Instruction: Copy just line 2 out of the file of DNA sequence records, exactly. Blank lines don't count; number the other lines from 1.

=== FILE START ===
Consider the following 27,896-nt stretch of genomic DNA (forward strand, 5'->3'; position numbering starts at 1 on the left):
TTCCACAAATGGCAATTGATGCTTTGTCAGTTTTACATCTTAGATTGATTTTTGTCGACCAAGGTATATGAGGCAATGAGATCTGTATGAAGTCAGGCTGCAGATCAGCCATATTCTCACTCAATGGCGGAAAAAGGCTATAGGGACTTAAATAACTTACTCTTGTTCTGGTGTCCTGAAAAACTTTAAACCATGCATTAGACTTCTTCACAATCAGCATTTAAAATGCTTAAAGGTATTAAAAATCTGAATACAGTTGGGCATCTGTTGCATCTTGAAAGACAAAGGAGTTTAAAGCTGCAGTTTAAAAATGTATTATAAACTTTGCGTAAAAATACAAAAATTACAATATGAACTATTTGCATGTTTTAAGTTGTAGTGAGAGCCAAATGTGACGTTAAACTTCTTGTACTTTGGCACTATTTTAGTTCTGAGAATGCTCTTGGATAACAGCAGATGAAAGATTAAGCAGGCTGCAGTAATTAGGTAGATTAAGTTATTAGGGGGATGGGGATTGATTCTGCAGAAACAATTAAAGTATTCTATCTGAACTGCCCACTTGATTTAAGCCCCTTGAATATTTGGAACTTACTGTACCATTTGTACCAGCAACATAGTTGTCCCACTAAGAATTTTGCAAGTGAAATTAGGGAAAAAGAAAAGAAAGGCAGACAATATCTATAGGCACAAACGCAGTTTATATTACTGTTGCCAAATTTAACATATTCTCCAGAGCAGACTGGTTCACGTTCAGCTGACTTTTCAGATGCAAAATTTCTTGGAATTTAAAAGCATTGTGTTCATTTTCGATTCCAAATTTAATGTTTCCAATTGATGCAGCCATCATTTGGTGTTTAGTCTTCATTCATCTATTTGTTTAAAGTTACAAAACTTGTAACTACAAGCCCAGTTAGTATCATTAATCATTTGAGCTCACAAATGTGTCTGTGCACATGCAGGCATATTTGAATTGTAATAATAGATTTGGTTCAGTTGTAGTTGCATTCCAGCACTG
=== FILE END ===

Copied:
TTCCACAAATGGCAATTGATGCTTTGTCAGTTTTACATCTTAGATTGATTTTTGTCGACCAAGGTATATGAGGCAATGAGATCTGTATGAAGTCAGGCTGCAGATCAGCCATATTCTCACTCAATGGCGGAAAAAGGCTATAGGGACTTAAATAACTTACTCTTGTTCTGGTGTCCTGAAAAACTTTAAACCATGCATTAGACTTCTTCACAATCAGCATTTAAAATGCTTAAAGGTATTAAAAATCTGAATACAGTTGGGCATCTGTTGCATCTTGAAAGACAAAGGAGTTTAAAGCTGCAGTTTAAAAATGTATTATAAACTTTGCGTAAAAATACAAAAATTACAATATGAACTATTTGCATGTTTTAAGTTGTAGTGAGAGCCAAATGTGACGTTAAACTTCTTGTACTTTGGCACTATTTTAGTTCTGAGAATGCTCTTGGATAACAGCAGATGAAAGATTAAGCAGGCTGCAGTAATTAGGTAGATTAAGTTATTAGGGGGATGGGGATTGATTCTGCAGAAACAATTAAAGTATTCTATCTGAACTGCCCACTTGATTTAAGCCCCTTGAATATTTGGAACTTACTGTACCATTTGTACCAGCAACATAGTTGTCCCACTAAGAATTTTGCAAGTGAAATTAGGGAAAAAGAAAAGAAAGGCAGACAATATCTATAGGCACAAACGCAGTTTATATTACTGTTGCCAAATTTAACATATTCTCCAGAGCAGACTGGTTCACGTTCAGCTGACTTTTCAGATGCAAAATTTCTTGGAATTTAAAAGCATTGTGTTCATTTTCGATTCCAAATTTAATGTTTCCAATTGATGCAGCCATCATTTGGTGTTTAGTCTTCATTCATCTATTTGTTTAAAGTTACAAAACTTGTAACTACAAGCCCAGTTAGTATCATTAATCATTTGAGCTCACAAATGTGTCTGTGCACATGCAGGCATATTTGAATTGTAATAATAGATTTGGTTCAGTTGTAGTTGCATTCCAGCACTG